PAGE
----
Indonesia Gets US Nod for F-15 and F-18 Fighter Jet Purchases (excerpt)
(Source: Nikkei Asia Review; published Dec. 9, 2020)
By Erwida Maulia
JAKARTA --- The U.S. has indicated it will sell F-15 and F-18 fighter jets to Indonesia following months of meetings between top defense officials from the two countries, according to a defense official in Jakarta.

U.S. Acting Secretary of Defense Christopher Miller was in Jakarta on Monday and Tuesday to meet with Indonesian Defense Minister Prabowo Subianto. During those meetings, Miller agreed to sell the two models of fighter jets to Indonesia, which has long wanted to upgrade from its aging F-16 fleet.


Indonesia has been pushing the U.S. to sell it F-15, F-18 and F-35 fighter jets, but finally agreed on only two models as the third could take up to 10 years to deliver, [Rodon Pedrason, director-general of defense strategy at Indonesia's Defense Ministry], said.


Pedrason said the defense ministry under Subianto has a grand plan of procuring more than 100 superior fighter jets, to add to Indonesia's current fleet of less than 60. "We'll have around 170 fighter jets at the end of it. Extraordinary," Pedrason said.

He did not say when the ministry hopes to achieve that target, but added Indonesia hopes to make available between $9 billion and $11 billion for new weaponry and military equipment over the next 20 years. He said Indonesia was also planning to take soft-loan offers from countries like France, Turkey, China and Russia.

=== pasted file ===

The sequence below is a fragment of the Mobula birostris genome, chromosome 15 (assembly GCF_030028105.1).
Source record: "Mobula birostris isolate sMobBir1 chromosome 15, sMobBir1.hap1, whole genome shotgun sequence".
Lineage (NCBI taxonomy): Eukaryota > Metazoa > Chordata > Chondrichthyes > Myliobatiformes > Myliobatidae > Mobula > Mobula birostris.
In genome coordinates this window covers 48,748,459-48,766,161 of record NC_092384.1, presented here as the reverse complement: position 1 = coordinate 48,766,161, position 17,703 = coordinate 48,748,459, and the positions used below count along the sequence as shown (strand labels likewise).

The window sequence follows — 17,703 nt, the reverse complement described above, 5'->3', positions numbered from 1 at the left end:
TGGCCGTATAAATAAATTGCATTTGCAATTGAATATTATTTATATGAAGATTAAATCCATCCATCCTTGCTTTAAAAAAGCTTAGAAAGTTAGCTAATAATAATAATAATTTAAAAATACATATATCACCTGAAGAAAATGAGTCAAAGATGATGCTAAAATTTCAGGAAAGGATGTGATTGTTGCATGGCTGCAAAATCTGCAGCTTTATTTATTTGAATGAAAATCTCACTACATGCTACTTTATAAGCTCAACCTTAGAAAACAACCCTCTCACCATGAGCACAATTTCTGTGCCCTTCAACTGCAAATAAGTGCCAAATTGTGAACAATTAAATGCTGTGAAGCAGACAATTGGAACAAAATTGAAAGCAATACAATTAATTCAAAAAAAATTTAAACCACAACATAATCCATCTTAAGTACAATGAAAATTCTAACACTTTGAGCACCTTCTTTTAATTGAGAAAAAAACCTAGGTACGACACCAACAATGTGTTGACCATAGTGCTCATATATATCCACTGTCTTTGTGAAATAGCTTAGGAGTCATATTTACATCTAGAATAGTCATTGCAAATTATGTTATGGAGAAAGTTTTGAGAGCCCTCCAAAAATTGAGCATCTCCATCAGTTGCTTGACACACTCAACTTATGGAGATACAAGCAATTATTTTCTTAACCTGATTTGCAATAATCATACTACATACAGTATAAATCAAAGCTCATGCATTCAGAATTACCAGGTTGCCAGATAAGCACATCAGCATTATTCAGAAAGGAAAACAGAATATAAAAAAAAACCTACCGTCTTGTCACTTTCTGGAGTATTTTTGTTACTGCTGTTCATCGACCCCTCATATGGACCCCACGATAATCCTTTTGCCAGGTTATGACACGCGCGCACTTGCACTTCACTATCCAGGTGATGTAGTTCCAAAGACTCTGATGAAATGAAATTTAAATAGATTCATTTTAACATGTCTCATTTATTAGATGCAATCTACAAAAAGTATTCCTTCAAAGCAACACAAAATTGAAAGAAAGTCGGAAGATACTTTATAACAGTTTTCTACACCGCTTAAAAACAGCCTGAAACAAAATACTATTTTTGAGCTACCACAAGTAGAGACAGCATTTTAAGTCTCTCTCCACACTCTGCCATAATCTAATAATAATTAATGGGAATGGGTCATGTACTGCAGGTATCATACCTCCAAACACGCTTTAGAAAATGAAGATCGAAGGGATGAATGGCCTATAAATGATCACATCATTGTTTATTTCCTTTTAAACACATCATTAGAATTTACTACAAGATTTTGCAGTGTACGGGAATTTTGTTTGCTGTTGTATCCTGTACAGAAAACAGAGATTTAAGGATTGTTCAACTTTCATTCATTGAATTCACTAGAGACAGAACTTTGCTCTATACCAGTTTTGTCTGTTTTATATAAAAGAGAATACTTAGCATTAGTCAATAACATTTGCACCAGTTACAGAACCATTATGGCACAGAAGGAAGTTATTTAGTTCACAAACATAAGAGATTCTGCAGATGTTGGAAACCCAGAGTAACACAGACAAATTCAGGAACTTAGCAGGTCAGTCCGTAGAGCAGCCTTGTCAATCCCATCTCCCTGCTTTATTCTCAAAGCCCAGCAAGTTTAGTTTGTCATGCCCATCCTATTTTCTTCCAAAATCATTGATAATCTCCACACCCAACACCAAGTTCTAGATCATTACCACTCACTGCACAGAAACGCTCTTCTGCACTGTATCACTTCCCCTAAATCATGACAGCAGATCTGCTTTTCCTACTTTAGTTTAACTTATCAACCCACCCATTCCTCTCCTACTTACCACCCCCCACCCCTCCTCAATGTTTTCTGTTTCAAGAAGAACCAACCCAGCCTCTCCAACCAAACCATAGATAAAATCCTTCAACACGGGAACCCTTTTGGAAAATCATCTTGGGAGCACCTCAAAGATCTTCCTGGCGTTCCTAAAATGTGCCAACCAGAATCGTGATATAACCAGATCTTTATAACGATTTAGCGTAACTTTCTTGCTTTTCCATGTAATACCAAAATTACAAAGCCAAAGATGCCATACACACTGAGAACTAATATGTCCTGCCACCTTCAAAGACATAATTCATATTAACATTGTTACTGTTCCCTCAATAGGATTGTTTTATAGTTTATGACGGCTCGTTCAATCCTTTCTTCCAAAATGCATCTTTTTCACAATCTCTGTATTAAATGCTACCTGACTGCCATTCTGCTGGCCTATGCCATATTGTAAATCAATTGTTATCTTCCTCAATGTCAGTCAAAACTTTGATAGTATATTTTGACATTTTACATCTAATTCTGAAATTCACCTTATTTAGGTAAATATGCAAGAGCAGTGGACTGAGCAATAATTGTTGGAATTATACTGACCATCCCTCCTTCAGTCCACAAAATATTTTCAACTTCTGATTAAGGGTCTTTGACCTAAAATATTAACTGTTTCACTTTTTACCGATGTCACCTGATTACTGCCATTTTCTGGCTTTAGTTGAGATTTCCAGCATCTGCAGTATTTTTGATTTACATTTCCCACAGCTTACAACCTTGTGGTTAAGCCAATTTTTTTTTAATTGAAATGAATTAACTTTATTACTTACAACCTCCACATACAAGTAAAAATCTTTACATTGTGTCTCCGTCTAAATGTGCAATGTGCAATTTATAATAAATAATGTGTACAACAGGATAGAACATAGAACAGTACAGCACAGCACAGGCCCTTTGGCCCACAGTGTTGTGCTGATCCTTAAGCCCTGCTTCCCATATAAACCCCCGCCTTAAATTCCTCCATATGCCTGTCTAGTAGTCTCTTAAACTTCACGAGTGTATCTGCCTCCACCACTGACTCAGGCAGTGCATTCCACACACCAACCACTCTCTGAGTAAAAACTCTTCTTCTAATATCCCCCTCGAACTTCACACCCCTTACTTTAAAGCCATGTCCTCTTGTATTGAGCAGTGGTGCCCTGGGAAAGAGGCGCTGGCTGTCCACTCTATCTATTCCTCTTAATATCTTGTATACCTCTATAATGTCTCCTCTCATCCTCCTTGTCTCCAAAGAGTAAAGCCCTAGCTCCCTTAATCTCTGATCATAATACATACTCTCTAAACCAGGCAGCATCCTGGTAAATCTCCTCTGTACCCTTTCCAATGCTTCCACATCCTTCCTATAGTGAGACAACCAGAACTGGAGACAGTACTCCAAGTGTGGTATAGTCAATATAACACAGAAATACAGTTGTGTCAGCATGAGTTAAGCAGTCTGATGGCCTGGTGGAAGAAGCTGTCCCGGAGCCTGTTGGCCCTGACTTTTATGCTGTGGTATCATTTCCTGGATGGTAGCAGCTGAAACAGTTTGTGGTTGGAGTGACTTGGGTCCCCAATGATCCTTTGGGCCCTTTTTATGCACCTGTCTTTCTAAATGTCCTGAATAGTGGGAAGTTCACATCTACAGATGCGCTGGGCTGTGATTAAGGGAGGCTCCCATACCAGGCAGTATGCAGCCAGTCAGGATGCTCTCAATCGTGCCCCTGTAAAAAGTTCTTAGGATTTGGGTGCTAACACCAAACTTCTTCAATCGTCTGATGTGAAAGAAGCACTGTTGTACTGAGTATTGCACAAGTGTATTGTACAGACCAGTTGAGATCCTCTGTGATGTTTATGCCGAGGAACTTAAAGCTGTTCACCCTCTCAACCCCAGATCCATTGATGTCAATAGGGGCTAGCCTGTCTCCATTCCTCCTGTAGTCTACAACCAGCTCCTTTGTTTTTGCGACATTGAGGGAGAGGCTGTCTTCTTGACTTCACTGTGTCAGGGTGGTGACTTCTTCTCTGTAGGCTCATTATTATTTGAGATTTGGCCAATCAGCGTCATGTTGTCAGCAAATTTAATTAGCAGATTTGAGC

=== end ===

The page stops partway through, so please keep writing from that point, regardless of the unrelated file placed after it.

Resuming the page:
As the deal for the new fighter jets could take years to come to fruition, Indonesia is planning to buy used aircraft such as the Eurofighter Typhoon, which can be delivered much sooner. Previous reports said Subianto was interested in purchasing 15 such aircraft from Austria.

But Pedrason said the plan was only a stopgap. "It is most urgent for us now to have weaponry that can balance [the power] against red dot countries near us," he added, citing not just the South China Sea but also Indonesia's older border disputes with neighboring Malaysia and Singapore. (end of excerpt)

Click here for the full story, on the Nikkei Asia website.


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